What Accidents Could Happen at the Pool?
Last year, the headlines of every major newspaper told of the tragic drowning of Olympic skier Bode Miller’s 19-month-old daughter, Emeline. The toddler fell into a pool in a neighbor’s backyard, and was unable to be resuscitated by paramedics. Emeline’s mother, former pro volleyball player Morgan Beck Miller, wrote in a heartfelt Instagram post, “Drowning is the NUMBER ONE cause of death in children ages 1-4. We talk about vaccinations, car seats, organic foods, screen time, etc at length…but not the number one risk your childrens’ lives face…a silent killer. It takes SECONDS. Please share and help us spread awareness. It’s the first step to preventing these types of tragedies.”
Emeline’s case is unfortunately all too common. According to the Centers for Disease Control and Prevention, there were 3,536 drowning deaths in the United States between 2005 and 2014. That is 10 deaths per day. And that’s not counting all the thousands that have been injured in swimming-related accidents.
Pool accidents are common and very dangerous. A slip of the foot can end in traumatic brain injury. One false move can end in drowning. It’s important for pool owners to understand the type of liability that comes with owning a pool, and what they need to do in order to ensure that their pool is as secure as possible. We can all work together to prevent injuries, accidents, and tragedies such as Emeline’s.
What Can Go Wrong at a Pool?
Pool accidents are so dangerous because they can happen in a matter of seconds. Drowning also happens underwater, quietly. There’s rarely time to scream for help. It’s mostly a quiet slipping away.
Here are some common accidents we often see at swimming pools:
- Slips and falls
- Diving board injuries, including broken bones and lacerations
- Recreational water illness
- Near-drowning or delayed drowning
Best Practices for Owning a Pool
As a pool owner, whether it’s at your house or a condo or apartment complex you own, you are responsible for making sure your guests are safe, and that uninvited guests can’t access the pool. If you fail to meet legal safety standards set by the federal government and State of Nebraska, you can be held liable for injuries that happen at your pool.
Make sure there are…
- No faulty parts in or around the pool, like a broken drain cover
- Clear markings on pool depth
- Safety equipment that is easily accessible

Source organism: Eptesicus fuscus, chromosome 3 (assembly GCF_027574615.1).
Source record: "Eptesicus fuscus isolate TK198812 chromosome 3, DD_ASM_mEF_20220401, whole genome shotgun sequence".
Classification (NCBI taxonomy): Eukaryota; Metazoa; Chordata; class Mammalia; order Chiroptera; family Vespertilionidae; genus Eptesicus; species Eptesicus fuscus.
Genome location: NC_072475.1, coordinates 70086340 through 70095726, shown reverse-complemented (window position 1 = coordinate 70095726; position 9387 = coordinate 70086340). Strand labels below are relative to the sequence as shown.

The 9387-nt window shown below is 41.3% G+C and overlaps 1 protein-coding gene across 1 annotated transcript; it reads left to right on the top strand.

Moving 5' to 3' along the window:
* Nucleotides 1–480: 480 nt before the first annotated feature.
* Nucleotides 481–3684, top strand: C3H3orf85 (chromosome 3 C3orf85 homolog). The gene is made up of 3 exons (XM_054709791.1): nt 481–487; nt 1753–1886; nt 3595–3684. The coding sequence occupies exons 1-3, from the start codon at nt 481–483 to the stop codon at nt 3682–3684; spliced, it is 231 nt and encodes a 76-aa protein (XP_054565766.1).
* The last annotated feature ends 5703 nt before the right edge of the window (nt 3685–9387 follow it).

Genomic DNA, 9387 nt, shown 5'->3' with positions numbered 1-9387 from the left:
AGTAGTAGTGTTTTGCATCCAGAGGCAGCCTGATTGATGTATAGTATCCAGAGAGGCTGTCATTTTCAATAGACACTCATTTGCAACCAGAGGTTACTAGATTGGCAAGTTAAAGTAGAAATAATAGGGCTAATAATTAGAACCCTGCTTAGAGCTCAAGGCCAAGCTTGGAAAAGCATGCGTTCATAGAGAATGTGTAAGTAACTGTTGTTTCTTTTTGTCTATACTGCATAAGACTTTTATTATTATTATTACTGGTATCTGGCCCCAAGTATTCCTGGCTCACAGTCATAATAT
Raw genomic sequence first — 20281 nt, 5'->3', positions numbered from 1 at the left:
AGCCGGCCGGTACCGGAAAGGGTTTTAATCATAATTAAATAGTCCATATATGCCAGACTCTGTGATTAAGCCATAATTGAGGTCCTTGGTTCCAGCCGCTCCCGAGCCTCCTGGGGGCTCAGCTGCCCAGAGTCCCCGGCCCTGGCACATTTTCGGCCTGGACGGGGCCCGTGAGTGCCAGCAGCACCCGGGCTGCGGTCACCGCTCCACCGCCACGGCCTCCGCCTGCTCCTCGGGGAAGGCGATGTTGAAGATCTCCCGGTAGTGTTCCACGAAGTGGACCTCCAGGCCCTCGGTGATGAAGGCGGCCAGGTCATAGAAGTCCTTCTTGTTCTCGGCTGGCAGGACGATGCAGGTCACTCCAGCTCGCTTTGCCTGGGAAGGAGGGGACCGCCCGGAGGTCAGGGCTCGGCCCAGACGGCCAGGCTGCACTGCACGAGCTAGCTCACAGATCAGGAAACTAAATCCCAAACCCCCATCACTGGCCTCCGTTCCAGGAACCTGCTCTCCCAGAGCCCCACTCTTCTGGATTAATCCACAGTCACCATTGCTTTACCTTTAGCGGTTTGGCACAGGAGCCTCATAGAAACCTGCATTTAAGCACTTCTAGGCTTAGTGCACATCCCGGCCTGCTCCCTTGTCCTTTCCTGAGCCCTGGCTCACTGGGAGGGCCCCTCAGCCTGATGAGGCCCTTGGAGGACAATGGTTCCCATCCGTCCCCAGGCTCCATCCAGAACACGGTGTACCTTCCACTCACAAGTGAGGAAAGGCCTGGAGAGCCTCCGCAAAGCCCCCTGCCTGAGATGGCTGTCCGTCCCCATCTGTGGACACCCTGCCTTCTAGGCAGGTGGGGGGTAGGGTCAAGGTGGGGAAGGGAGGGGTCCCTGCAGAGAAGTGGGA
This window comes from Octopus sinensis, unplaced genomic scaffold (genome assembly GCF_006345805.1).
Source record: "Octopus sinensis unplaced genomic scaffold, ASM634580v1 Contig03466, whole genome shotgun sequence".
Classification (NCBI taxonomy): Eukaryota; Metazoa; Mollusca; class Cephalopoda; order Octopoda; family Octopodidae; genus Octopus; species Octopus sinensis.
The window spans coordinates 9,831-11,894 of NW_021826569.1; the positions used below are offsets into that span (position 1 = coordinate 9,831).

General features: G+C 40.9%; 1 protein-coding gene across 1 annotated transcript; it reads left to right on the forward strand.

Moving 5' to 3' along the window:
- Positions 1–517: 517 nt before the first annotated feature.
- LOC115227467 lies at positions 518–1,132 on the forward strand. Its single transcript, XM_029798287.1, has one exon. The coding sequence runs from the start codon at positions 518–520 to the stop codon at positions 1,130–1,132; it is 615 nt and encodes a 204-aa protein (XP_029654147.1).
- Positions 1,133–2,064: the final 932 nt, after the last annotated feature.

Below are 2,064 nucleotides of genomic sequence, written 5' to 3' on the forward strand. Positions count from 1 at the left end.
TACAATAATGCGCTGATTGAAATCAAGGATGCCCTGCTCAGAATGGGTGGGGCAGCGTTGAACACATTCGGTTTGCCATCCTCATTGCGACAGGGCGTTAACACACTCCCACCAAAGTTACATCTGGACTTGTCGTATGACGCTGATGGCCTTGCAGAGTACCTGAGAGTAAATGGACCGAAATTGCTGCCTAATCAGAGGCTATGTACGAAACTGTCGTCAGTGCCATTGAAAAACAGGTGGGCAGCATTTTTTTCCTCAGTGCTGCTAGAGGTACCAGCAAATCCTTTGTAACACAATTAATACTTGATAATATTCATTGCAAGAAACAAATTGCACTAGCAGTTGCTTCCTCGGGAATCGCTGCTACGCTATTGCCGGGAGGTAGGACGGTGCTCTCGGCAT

- Properly working pool ladders
- Good pool lighting
- The proper mix of chemicals that are required to sanitize the water
- A fence or barrier up to code to prevent people from getting in, especially children
It’s also important to know how to protect yourself and others around the pool. Here are some proactive things you can do:
- Learn CPR
- Don’t leave children unsupervised around water
- Don’t drink and swim
- Learn to spot signs of drowning, which can be very subtle
- When done using the pool, clear out all pool toys so that children are not tempted by them.
When Is Someone Liable for Pool Injuries?
Owning a pool is one of the greatest financial and legal responsibilities someone can have in the realm of property ownership. People may think pools are only dangerous if the participants are doing crazy stunts or don’t know how to swim, but that’s incorrect. A pool is an inherently dangerous place.
Pools are typically most dangerous when no one is “using” the pool. There is nobody there to supervise, and without proper gating, a young child could wander over and slip in. Young children are often attracted to the water. We’ve been misled by TV and movies to believe a drowning person will thrash and yell for help, but drowning is very quiet, as the person struggles to stay above water without having the time or strength to yell for help. It’s important to have a fence or gate that locks. Another good idea is having a pool cover, and an alarm system to let you know that someone is in or by the pool. (There may even be apps for that.)
Pool accidents typically fall under premises liability. A sign such as “Swim At Your Own Risk” will not protect a pool owner from a lawsuit. If anyone is injured in a pool due to a dangerous condition, there’s a real possibility that they can file a claim against the pool’s owner for their injuries and other losses.
Have Questions? Talk to Bottlinger Law L.L.C.
Many pool accidents could have been prevented if adequate measures were taken by the pool’s owner or the facility’s landlord. If you or someone you know have been injured in a pool-related accident in Omaha, please contact Bottlinger Law L.L.C. at (402) 505-8234. In your free consultation, we’ll discuss your options for filing a claim and recovering.
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